|photo credit:Vagabond Productions|
I recently went to see The Nine Lives of Antoine de Saint-Exupéry, (Vagabond Productions) in the Edinburgh Fringe. I wept at the end. I've been fascinated by Saint-Exupéry's writing and his life for some time, and the play made me return to a (still unfinished) piece I wrote a few years ago. I've included some of it here.
There was a copy of Antoine de Saint-Exupéry's Flight to Arras in my parents' bookcase. It had a creamy hard cover and the title was written in gold letters on a black background. As a child, I was too busy reading my own books but I liked its appearance and its foreign sounding location, its whiff of the exotic.
|Wikimedia Commons: St-Ex in Toulouse, 1933|
My first introduction to Saint-Exupéry was at school, where we read Le Petit Prince in French class. I don't remember making any connection with the author of Flight to Arras, the cream-covered gold-lettered book.
I was in my thirties before I read Southern Mail and Night Flight. Books I was grateful to have come across, grateful that they had been written.
After my parents died I looked through the bookshelves but I couldn't find that book that remained so clearly in my memory.
Two years later, my son is studying at flight school in Tulsa, Oklahoma. He is over on a visit and one morning he appears wearing a T-shirt with one word written on it – Aéropostale. Where did you get that T-shirt? I exclaim. He thinks it was in Des Moines. But he hadn't made any association between that and Saint-Exupéry. I tell him – Aéropostale was the name of the company that Saint-Exupéry worked for, when he flew the mail planes. You remember The Little Prince? Of course, he says, you read it to us.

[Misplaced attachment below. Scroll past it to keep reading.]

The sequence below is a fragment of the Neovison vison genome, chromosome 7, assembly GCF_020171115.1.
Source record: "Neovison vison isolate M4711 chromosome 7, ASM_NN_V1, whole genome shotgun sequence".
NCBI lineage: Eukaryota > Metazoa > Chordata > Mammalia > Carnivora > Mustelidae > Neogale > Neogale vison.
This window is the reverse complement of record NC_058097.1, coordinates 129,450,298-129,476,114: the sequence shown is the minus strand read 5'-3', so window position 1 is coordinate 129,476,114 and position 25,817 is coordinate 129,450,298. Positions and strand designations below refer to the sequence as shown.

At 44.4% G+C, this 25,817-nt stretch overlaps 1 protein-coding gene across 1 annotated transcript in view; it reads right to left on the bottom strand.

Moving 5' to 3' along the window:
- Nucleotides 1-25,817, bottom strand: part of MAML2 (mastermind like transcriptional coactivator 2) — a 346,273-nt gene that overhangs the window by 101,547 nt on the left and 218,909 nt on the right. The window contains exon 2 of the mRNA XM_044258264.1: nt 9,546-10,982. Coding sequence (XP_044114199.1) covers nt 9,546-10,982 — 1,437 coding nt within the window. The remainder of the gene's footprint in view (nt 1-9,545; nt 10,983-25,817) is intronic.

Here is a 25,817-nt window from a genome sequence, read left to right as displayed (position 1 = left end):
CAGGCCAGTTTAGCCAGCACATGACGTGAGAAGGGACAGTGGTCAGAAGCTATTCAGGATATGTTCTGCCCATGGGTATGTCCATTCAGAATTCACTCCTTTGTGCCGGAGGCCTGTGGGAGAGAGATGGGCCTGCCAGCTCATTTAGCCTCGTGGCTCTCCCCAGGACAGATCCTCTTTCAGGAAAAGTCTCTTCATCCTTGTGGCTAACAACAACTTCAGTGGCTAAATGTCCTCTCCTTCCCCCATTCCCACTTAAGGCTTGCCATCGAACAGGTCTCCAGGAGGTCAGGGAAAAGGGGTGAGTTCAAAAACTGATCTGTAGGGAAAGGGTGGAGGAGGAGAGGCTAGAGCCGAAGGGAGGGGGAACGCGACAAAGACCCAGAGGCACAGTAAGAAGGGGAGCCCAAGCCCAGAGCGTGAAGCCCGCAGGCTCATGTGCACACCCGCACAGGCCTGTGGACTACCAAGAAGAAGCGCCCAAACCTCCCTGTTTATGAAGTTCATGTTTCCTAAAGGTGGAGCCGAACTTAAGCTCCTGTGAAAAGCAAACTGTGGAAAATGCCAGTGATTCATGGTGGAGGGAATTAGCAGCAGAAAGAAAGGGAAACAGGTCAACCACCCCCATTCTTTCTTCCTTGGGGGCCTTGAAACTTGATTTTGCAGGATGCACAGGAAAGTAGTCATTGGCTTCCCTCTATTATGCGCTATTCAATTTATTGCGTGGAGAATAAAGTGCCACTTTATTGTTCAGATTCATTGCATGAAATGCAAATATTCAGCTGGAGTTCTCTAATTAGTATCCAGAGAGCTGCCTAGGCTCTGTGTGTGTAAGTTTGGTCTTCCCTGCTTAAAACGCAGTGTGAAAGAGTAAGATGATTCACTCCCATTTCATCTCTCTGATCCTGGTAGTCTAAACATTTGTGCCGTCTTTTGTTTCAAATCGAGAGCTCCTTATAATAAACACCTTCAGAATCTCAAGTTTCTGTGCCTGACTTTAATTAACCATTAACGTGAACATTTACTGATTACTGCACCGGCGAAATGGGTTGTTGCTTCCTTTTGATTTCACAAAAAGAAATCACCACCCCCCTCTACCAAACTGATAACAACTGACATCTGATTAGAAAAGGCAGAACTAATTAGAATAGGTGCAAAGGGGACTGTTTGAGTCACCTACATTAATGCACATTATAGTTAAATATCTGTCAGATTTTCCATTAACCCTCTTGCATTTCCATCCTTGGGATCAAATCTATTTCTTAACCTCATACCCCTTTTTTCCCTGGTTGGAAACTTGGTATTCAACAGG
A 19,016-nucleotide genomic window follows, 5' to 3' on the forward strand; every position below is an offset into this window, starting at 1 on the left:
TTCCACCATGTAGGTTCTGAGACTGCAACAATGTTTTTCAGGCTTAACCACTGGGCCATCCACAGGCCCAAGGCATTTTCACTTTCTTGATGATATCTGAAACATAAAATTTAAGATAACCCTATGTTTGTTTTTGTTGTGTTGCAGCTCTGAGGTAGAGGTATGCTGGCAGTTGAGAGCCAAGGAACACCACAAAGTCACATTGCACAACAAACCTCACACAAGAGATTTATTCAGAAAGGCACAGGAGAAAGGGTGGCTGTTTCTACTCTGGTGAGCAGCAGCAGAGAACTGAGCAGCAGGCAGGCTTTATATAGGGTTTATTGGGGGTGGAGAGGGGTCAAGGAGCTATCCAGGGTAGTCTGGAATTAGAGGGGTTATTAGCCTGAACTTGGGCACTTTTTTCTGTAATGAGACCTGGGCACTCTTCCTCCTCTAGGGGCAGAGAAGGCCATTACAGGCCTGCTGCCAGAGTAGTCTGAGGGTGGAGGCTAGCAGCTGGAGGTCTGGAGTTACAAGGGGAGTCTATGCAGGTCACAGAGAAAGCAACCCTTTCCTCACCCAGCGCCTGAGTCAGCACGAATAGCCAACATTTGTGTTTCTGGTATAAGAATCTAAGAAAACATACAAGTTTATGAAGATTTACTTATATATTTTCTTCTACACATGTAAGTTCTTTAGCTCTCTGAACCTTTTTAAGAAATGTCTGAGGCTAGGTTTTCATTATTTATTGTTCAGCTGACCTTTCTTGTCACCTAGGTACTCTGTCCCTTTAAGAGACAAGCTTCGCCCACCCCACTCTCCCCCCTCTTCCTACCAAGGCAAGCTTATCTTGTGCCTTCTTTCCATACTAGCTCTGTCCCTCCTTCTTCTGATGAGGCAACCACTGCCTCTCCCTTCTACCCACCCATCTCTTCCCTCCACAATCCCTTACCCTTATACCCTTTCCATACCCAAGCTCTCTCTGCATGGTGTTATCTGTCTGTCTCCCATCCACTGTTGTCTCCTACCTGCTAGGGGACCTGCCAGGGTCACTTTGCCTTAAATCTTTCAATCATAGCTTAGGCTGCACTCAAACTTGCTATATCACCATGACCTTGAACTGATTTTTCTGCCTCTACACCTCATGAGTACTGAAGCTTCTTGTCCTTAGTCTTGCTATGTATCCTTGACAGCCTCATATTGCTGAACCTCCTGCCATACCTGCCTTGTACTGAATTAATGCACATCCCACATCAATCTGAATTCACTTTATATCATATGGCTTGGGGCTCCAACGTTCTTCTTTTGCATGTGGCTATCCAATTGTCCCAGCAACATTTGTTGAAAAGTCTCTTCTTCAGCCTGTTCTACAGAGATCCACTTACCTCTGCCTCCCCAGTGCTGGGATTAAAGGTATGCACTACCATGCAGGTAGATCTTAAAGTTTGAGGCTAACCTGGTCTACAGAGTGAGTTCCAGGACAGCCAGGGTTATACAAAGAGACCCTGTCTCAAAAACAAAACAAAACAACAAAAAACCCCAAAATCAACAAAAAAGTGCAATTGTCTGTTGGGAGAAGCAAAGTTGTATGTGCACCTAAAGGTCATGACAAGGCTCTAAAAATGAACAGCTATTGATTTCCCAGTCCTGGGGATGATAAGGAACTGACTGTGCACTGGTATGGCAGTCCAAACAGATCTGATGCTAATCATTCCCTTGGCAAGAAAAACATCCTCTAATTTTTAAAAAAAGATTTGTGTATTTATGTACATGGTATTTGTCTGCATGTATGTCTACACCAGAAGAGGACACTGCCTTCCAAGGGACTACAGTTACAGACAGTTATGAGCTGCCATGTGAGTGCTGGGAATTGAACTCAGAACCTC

After he has returned to Tulsa, I go to a second hand bookshop looking for books by Saint-Exupéry. I find Southern Mail and Flight to Arras. I send the former to my son, and I keep the latter and finally read Flight to Arras.
La guerre n'est pas une aventure. La guerre est une maladie. Comme le typhus. (Saint-Exupéry) (War is not an adventure. It's a sickness. Like typhus.)
But my father had not known. France and Flanders. All his life, he did not know. But did he have some idea? Was that why he kept a copy of Flight to Arras in the bookcase? Or was it just a coincidence?
Saint-Exupéry was born near Lyon, into a large family. When he was still a child, first his father and then his younger brother died. Apparently the last words spoken to him by his younger brother were those he put in the mouth of the little prince – go away now, because if you stay you will think I am suffering.
When still in his teens, Saint-Exupéry persuaded someone to take him up in a plane. A deeply feeling and sensitive man, his passion for flying equalled his passion for writing, and the two were deeply intertwined. He was one of the first to fly mail planes for the company that became Aéropostale – to north Africa and later, in South America.
Wikimedia Commons:Breguet 14 used on the Casablanca-Dakar route
By the outbreak of WWII he had published three books, Southern Mail/Courrier Sud, Night Flight/Vol de Nuit and Wind, Sand and Stars/Terre des Hommes. They were extremely successful. In the first part of WWII, he flew sorties over the area of Arras.
It's 1940. The German tanks are pressing through northern France.
We stand to the enemy in the relation of one man to three. One plane to ten or twenty. After Dunkerque, one tank to one hundred, Saint-Exupéry writes in Flight to Arras. He is the captain of a team that makes reconnaissance flights. He is asked to make a sortie that the major admits is 'awkward'.